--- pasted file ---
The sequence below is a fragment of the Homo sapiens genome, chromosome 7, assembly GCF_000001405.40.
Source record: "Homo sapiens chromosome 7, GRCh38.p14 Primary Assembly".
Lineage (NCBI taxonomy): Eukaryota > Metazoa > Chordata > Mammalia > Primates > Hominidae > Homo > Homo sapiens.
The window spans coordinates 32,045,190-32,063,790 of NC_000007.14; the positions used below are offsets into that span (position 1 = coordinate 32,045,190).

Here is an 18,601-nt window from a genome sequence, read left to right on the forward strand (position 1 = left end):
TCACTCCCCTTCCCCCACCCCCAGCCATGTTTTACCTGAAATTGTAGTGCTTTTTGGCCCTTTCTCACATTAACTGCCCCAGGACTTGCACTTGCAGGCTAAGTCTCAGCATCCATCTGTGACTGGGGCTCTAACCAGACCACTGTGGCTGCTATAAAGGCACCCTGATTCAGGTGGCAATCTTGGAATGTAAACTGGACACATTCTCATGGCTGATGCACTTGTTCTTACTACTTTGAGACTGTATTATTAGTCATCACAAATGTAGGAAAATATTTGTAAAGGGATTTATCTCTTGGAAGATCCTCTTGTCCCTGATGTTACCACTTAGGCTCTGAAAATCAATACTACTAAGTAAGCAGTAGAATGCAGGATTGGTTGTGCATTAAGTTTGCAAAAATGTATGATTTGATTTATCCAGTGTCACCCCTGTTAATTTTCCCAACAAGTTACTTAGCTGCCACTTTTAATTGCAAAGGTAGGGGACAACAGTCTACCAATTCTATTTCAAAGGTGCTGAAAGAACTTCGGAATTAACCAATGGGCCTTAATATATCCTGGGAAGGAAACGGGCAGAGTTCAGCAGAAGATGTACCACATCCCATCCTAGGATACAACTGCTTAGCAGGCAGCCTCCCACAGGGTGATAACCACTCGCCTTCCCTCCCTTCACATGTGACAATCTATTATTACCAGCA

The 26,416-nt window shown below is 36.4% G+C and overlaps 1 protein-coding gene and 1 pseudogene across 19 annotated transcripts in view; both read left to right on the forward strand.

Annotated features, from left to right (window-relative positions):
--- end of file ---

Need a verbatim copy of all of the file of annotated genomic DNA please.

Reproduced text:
The sequence below is a fragment of the Homo sapiens genome, chromosome 7, assembly GCF_000001405.40.
Source record: "Homo sapiens chromosome 7, GRCh38.p14 Primary Assembly".
Lineage (NCBI taxonomy): Eukaryota > Metazoa > Chordata > Mammalia > Primates > Hominidae > Homo > Homo sapiens.
The window spans coordinates 32,045,190-32,063,790 of NC_000007.14; the positions used below are offsets into that span (position 1 = coordinate 32,045,190).

Here is an 18,601-nt window from a genome sequence, read left to right on the forward strand (position 1 = left end):
TCACTCCCCTTCCCCCACCCCCAGCCATGTTTTACCTGAAATTGTAGTGCTTTTTGGCCCTTTCTCACATTAACTGCCCCAGGACTTGCACTTGCAGGCTAAGTCTCAGCATCCATCTGTGACTGGGGCTCTAACCAGACCACTGTGGCTGCTATAAAGGCACCCTGATTCAGGTGGCAATCTTGGAATGTAAACTGGACACATTCTCATGGCTGATGCACTTGTTCTTACTACTTTGAGACTGTATTATTAGTCATCACAAATGTAGGAAAATATTTGTAAAGGGATTTATCTCTTGGAAGATCCTCTTGTCCCTGATGTTACCACTTAGGCTCTGAAAATCAATACTACTAAGTAAGCAGTAGAATGCAGGATTGGTTGTGCATTAAGTTTGCAAAAATGTATGATTTGATTTATCCAGTGTCACCCCTGTTAATTTTCCCAACAAGTTACTTAGCTGCCACTTTTAATTGCAAAGGTAGGGGACAACAGTCTACCAATTCTATTTCAAAGGTGCTGAAAGAACTTCGGAATTAACCAATGGGCCTTAATATATCCTGGGAAGGAAACGGGCAGAGTTCAGCAGAAGATGTACCACATCCCATCCTAGGATACAACTGCTTAGCAGGCAGCCTCCCACAGGGTGATAACCACTCGCCTTCCCTCCCTTCACATGTGACAATCTATTATTACCAGCA

The 26,416-nt window shown below is 36.4% G+C and overlaps 1 protein-coding gene and 1 pseudogene across 19 annotated transcripts in view; both read left to right on the forward strand.

Annotated features, from left to right (window-relative positions):